Identification of Rate-Limiting Steps in the Provision of Thrombolytics for Acute Ischemic Stroke
Tissue plasminogen activator (tPA) is the only pharmacotherapy shown to improve outcomes in acute ischemic stroke. The American Heart Association (AHA) recommends a door-to-needle (DTN) time of <60 minutes in at least 50% of patients presenting with acute ischemic stroke.Objective:
The purpose of this study was to analyze the possible barriers that may delay tPA administration within the emergency department (ED) of an academic medical center.Methods:
A retrospective chart review was conducted from February 2011 to October 2013. Patients were included if they were admitted through the ED with a diagnosis of acute ischemic stroke and received tPA.Results:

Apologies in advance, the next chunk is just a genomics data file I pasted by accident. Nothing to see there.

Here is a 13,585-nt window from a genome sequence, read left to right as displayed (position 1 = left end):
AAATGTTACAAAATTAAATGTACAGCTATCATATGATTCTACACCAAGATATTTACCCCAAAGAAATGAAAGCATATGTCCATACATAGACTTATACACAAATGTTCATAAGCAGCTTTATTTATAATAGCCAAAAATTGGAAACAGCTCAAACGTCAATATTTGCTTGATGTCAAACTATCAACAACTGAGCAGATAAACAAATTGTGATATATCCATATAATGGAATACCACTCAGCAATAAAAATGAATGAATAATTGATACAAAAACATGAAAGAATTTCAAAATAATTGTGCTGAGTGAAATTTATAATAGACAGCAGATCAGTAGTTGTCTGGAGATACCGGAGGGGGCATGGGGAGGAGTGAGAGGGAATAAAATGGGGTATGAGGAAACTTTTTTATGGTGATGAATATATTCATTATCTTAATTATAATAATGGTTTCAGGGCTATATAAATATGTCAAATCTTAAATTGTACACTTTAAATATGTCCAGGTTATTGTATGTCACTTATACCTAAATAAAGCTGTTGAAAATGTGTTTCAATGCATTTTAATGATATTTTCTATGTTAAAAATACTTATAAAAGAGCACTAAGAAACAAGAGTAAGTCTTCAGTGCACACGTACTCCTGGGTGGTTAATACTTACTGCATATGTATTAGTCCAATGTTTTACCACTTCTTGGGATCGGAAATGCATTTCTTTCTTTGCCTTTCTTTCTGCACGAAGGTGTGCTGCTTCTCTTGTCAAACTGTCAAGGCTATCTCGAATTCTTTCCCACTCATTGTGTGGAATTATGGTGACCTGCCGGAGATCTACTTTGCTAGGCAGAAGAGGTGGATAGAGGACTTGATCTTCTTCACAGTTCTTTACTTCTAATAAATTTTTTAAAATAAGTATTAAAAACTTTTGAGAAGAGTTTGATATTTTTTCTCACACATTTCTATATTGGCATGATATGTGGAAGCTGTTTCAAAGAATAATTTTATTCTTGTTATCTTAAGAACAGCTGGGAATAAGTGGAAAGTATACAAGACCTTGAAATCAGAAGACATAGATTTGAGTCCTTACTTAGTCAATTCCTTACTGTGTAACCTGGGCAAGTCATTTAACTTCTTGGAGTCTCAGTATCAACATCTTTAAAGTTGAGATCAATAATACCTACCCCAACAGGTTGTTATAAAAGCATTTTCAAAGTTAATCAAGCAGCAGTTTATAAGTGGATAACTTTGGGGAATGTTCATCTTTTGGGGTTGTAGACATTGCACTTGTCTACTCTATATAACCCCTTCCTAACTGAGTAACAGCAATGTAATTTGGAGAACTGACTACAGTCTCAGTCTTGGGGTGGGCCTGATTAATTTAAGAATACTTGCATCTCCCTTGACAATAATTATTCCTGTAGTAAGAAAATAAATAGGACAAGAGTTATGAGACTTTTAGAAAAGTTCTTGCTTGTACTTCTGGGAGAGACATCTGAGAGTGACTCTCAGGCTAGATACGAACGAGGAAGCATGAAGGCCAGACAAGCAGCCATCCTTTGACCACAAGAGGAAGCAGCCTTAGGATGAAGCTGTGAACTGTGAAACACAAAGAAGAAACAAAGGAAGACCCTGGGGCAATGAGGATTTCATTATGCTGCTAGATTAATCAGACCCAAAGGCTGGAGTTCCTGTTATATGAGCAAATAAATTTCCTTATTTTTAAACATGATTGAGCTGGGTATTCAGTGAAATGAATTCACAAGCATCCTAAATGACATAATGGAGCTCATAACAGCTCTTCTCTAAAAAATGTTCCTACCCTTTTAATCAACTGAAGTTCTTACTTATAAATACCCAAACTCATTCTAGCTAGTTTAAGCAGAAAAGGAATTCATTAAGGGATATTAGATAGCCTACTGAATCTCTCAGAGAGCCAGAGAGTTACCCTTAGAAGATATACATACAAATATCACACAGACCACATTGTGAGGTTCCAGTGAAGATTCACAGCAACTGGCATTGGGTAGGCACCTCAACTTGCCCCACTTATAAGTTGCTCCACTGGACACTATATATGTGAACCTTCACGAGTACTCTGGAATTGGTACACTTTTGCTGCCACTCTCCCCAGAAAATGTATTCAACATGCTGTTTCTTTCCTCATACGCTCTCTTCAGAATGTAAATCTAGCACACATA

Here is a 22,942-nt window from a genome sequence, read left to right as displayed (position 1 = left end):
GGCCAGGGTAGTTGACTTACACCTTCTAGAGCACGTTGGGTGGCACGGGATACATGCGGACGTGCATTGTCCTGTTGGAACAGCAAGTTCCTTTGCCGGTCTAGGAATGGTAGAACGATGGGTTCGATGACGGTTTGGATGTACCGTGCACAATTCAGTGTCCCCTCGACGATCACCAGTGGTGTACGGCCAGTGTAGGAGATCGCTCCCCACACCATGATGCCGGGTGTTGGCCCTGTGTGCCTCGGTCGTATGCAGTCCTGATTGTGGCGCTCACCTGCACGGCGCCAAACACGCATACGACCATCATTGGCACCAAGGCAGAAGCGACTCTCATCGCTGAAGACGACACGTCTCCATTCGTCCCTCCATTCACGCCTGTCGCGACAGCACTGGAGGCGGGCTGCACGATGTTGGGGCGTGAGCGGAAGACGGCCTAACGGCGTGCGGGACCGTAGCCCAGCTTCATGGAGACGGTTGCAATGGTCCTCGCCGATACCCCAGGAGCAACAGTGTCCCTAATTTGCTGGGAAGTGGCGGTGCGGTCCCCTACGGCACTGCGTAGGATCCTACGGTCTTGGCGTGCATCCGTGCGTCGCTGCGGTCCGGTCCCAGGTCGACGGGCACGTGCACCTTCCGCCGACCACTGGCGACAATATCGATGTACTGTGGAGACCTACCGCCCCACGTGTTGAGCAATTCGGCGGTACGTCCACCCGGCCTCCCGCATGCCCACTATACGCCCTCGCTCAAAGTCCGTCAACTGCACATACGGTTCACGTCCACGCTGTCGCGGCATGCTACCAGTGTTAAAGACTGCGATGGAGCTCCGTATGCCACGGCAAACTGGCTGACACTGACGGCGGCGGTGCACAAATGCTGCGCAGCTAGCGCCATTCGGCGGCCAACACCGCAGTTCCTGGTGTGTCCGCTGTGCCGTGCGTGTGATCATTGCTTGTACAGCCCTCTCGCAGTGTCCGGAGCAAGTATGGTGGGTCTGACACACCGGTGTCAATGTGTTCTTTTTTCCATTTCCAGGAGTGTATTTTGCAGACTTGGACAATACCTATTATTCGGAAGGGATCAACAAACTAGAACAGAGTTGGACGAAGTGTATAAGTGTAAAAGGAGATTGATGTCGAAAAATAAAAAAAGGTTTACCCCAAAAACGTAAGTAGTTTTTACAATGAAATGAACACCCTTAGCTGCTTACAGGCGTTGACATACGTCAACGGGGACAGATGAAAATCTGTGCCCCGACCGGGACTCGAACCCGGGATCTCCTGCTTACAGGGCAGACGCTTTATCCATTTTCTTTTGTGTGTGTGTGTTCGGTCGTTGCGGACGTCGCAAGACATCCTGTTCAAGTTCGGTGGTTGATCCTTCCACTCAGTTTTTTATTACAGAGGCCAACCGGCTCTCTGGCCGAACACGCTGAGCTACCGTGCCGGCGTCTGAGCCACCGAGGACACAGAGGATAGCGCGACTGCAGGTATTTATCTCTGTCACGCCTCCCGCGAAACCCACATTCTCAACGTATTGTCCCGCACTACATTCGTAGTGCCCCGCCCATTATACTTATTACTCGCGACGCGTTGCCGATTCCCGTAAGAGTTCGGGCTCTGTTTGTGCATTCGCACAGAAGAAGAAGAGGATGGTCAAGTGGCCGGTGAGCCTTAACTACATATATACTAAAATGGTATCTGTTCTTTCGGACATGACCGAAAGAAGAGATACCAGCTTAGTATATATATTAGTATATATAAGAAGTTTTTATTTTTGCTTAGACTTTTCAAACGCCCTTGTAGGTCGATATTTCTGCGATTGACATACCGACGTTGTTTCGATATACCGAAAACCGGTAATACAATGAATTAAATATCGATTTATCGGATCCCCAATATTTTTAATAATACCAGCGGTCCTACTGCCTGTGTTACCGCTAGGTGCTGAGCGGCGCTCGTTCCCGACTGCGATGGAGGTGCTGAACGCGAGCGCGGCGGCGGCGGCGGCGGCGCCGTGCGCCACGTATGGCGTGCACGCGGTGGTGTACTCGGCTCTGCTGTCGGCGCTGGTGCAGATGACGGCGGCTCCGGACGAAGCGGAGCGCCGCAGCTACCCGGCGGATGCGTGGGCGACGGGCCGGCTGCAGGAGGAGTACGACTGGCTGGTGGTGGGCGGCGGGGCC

Of the 130 patients who met inclusion criteria, 43.1% received tPA in ≤60 minutes. Several factors were identified to be significantly different in those with a DTN time of >60 minutes—time to ED physician consultation, neurologist arrival, blood sample acquisition, and result time (P < .05 for all comparisons). Correlation analysis demonstrated several independent variables associated with DTN time of ≤60 minutes—time from admission to ED physician consultation, receipt of computed tomography (CT) scan, blood sample acquisition, laboratory results, and neurology service arrival (P < .05 for all comparisons).Conclusion:
The findings from this study highlight the importance of prompt physician evaluation, direct transfer to the CT scanner, and a quick turnaround time on laboratory values. The development of protocols to ensure the rapid receipt of tPA therapy should focus on limiting any potential delay these steps may cause.